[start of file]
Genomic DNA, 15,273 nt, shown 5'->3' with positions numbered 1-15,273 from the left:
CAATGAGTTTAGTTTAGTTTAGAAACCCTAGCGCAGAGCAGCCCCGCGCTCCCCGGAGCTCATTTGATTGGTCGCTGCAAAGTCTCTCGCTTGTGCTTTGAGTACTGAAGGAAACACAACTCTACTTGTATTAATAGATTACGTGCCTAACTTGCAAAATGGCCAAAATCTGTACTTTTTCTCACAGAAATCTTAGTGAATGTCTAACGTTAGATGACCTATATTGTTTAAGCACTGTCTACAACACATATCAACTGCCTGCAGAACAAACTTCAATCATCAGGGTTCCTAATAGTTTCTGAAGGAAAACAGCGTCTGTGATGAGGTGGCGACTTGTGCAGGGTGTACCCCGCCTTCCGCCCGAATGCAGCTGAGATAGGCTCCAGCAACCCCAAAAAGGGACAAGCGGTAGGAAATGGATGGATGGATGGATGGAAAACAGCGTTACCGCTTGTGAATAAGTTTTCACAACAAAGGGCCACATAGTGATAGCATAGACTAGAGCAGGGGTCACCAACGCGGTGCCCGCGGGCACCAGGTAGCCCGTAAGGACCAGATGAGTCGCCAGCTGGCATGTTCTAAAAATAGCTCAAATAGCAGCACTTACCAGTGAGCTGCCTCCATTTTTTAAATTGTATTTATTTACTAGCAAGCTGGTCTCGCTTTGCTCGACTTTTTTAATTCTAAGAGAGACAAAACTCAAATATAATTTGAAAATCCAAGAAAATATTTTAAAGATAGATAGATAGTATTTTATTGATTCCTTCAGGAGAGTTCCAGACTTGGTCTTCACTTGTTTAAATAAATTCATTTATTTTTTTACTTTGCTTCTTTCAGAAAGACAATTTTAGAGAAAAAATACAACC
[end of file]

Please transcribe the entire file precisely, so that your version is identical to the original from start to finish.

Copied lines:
Genomic DNA, 15,273 nt, shown 5'->3' with positions numbered 1-15,273 from the left:
CAATGAGTTTAGTTTAGTTTAGAAACCCTAGCGCAGAGCAGCCCCGCGCTCCCCGGAGCTCATTTGATTGGTCGCTGCAAAGTCTCTCGCTTGTGCTTTGAGTACTGAAGGAAACACAACTCTACTTGTATTAATAGATTACGTGCCTAACTTGCAAAATGGCCAAAATCTGTACTTTTTCTCACAGAAATCTTAGTGAATGTCTAACGTTAGATGACCTATATTGTTTAAGCACTGTCTACAACACATATCAACTGCCTGCAGAACAAACTTCAATCATCAGGGTTCCTAATAGTTTCTGAAGGAAAACAGCGTCTGTGATGAGGTGGCGACTTGTGCAGGGTGTACCCCGCCTTCCGCCCGAATGCAGCTGAGATAGGCTCCAGCAACCCCAAAAAGGGACAAGCGGTAGGAAATGGATGGATGGATGGATGGAAAACAGCGTTACCGCTTGTGAATAAGTTTTCACAACAAAGGGCCACATAGTGATAGCATAGACTAGAGCAGGGGTCACCAACGCGGTGCCCGCGGGCACCAGGTAGCCCGTAAGGACCAGATGAGTCGCCAGCTGGCATGTTCTAAAAATAGCTCAAATAGCAGCACTTACCAGTGAGCTGCCTCCATTTTTTAAATTGTATTTATTTACTAGCAAGCTGGTCTCGCTTTGCTCGACTTTTTTAATTCTAAGAGAGACAAAACTCAAATATAATTTGAAAATCCAAGAAAATATTTTAAAGATAGATAGATAGTATTTTATTGATTCCTTCAGGAGAGTTCCAGACTTGGTCTTCACTTGTTTAAATAAATTCATTTATTTTTTTACTTTGCTTCTTTCAGAAAGACAATTTTAGAGAAAAAATACAACC